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Scott James

Once again, the decisions of Washington bureaucrats reveal just how out of touch they are with the rest of America.

In a bid to pay for infrastructure, some lawmakers are aiming to increase the Global Intangible Low Tax Income (GILTI) rate. This is an unnecessary policy decision that would set back our nation’s recovery and result in higher costs for consumers, reduced wages and fewer jobs.

A GILTI increase is of particular consideration for Weld County as our most critical industry would be irreparably harmed. Weld County is the number one producer of oil and gas in Colorado — 87% of all crude oil production and 45% of all natural gas production comes from Weld County. Our communities have benefited immensely from the royalties collected from oil and gas operations, which totaled $1 billion in 2017 and go toward funding schools, social assistance programs, parks and water infrastructure.

The oil and gas sector is also a significant provider of jobs for Weld County residents and others throughout Colorado. According to the American Petroleum Institute, oil and gas supported 69,000 direct jobs and 271,000 indirect jobs and contributed close to $50 billion to our state’s economy in 2019.

As many Americans begin to travel again by taking road trips, hopping on trains, and flying, our nation’s energy resources have never been needed more. Domestic production here in Weld County and elsewhere in the United States will be crucial in sustaining our nation’s recovery from the pandemic and ensuring our local communities and economies stay afloat.

Unfortunately, the growth and development of Weld County’s oil and gas industry is at risk of being restrained through an increased GILTI rate. The oil and gas sector —as well as other essential industries — will be forced to reallocate funds to afford this extra tax burden, resulting in lower wages and fewer job opportunities for Colorado workers in every corner of the state.

GILTI is a tax placed on the foreign profits of American companies. It is designed to mainly impact large tech companies, which hold intellectual property (IP) and other non-tangible assets. But it also impacts other sectors like manufacturing, energy and other critical supply-chain industries. If the proposed increase is enacted, then American businesses of all sizes would be impacted — including small businesses in Weld County who have a foreign presence in their supply chain.

At its current rate of 10.5%, GILTI has done exactly as intended and kept American jobs and earnings right here at home. In 2018, the year after GILTI was finalized, domestic employment by American multinational companies increased by 2.1% to 28.6 million workers. Additionally, employment, investment, research and production in the United States increased at a faster rate in 2018 than the average rate over the past 20 years.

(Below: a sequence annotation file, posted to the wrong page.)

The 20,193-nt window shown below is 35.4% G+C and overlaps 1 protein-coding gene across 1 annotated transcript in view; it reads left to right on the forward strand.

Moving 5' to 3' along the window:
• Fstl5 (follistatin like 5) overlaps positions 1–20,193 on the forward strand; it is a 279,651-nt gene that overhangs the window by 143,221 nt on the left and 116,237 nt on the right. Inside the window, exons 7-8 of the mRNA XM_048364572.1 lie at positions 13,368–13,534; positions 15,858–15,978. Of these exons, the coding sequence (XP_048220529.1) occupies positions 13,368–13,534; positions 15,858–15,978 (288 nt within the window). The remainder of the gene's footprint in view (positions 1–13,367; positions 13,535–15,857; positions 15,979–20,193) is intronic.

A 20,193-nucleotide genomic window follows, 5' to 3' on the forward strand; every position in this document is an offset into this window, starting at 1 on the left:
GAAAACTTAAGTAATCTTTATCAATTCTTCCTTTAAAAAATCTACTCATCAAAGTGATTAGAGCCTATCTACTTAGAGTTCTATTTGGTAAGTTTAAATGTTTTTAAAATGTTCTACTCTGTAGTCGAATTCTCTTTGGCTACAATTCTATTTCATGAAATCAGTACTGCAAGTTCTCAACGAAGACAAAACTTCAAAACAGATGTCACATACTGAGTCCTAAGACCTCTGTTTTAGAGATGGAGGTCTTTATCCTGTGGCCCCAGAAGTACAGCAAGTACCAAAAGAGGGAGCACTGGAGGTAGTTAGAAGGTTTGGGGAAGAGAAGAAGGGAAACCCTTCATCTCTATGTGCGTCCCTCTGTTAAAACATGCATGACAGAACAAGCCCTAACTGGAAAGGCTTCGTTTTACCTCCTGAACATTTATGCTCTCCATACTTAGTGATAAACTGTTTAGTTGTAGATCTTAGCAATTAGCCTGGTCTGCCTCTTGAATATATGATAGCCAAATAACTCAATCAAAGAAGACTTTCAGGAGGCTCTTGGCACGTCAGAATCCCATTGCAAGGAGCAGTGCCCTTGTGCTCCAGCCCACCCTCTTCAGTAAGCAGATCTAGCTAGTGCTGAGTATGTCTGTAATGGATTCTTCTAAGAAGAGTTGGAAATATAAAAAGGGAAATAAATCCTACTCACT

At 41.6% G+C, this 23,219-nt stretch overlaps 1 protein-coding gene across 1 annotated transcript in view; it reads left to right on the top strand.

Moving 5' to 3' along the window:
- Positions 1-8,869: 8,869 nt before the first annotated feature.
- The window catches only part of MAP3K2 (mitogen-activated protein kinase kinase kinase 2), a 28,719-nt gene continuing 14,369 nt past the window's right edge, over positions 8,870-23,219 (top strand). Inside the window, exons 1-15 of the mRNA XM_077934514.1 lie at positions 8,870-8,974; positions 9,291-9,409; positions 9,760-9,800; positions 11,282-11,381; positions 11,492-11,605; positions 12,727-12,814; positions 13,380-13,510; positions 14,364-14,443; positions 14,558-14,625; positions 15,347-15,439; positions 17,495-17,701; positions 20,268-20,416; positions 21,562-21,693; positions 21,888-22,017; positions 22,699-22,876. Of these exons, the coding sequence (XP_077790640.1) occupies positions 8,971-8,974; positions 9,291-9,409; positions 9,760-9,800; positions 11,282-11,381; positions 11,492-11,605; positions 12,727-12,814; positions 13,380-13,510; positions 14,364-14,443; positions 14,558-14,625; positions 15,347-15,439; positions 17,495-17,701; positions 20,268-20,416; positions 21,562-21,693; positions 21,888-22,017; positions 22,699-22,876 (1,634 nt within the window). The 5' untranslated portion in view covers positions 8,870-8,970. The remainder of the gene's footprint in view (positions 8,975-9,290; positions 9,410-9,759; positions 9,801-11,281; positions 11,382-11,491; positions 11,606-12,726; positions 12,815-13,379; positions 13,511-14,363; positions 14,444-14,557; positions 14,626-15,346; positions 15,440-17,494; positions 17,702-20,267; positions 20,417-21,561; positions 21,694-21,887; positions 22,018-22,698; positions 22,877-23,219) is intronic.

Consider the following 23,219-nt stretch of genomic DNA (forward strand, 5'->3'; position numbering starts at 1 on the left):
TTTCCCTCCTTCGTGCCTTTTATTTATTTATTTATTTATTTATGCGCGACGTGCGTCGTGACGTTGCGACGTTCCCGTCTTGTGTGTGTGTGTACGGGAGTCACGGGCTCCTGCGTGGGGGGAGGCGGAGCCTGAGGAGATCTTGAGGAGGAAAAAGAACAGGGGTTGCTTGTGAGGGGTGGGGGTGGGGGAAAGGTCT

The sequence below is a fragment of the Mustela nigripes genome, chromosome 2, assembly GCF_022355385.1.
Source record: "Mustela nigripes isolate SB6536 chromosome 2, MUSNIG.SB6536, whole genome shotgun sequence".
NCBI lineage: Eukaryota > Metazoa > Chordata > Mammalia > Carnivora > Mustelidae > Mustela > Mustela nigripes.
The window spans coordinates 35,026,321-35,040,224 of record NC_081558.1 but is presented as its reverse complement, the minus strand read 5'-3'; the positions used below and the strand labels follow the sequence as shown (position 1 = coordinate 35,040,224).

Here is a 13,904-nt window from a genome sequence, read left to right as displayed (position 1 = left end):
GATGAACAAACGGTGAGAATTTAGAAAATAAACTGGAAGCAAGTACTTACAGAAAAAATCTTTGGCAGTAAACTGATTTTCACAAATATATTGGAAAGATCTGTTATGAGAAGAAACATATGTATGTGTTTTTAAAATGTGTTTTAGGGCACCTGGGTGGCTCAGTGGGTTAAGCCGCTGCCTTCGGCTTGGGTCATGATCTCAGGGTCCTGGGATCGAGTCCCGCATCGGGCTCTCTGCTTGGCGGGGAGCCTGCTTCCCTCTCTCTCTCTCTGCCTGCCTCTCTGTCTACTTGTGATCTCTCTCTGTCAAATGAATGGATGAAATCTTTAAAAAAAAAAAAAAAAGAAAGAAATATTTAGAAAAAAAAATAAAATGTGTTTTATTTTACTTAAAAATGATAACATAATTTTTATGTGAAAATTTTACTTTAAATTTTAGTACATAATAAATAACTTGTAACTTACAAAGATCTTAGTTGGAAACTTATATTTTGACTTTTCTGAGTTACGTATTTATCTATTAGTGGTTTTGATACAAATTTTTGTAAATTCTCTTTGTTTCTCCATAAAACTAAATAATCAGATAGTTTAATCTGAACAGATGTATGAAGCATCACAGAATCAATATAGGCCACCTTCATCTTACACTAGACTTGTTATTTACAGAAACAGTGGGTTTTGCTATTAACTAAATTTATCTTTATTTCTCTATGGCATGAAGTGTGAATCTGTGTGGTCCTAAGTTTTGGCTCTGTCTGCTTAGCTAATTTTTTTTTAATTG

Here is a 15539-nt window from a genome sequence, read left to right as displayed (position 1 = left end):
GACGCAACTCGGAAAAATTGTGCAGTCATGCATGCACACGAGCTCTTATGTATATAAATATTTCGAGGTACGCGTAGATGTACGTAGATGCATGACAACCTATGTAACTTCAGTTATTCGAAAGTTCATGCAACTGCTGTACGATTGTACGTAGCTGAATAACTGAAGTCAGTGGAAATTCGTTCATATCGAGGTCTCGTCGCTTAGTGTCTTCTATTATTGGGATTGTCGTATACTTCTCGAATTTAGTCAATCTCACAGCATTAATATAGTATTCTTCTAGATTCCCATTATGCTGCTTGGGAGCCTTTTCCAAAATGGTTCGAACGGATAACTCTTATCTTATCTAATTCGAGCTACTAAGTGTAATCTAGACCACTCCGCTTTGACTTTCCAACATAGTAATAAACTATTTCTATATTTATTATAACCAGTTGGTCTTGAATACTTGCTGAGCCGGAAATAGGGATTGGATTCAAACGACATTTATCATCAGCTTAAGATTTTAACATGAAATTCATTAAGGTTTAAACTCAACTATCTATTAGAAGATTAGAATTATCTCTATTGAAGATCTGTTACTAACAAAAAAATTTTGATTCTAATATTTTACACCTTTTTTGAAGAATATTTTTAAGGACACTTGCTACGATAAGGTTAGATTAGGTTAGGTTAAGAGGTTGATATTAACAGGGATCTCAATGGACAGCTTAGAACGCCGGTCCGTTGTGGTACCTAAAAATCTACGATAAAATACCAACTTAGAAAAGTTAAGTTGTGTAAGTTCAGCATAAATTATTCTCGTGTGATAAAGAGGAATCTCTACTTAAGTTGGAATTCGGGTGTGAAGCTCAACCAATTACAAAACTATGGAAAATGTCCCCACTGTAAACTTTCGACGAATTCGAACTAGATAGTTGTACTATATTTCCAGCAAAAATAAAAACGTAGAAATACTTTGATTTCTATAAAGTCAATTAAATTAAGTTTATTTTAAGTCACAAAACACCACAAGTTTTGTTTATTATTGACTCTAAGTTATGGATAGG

Analysis from the National Association of Manufacturers demonstrates the ramifications of a GILTI increase more clearly. If GILTI is raised, then within the first year of an increase the United States could lose up to one million jobs and $20 billion in economic activity.

There is also the matter of potentially overburdening American businesses and industries with taxes. Discussions are currently ongoing among the United States and other countries about enacting a separate global minimum tax, which would be levied in addition to GILTI. It does not seem prudent nor smart to be thinking about raising GILTI before first sorting out what this other global minimum tax will look like.

Though I welcome investments in infrastructure, it should not come at the expense of Weld County’s oil and gas industry or our Main Street businesses. Instead of increasing GILTI, other avenues to raise federal funds — such as closing the “tax gap” or implementing a carbon tax — should be considered.

Raising GILTI is the wrong move for our country. With so many communities still reeling from the economic effects of the pandemic, we must be careful not to overburden the industries and businesses that keep our communities running. I only hope that our lawmakers recognize that.

Scott James serves as a Weld County commissioner.

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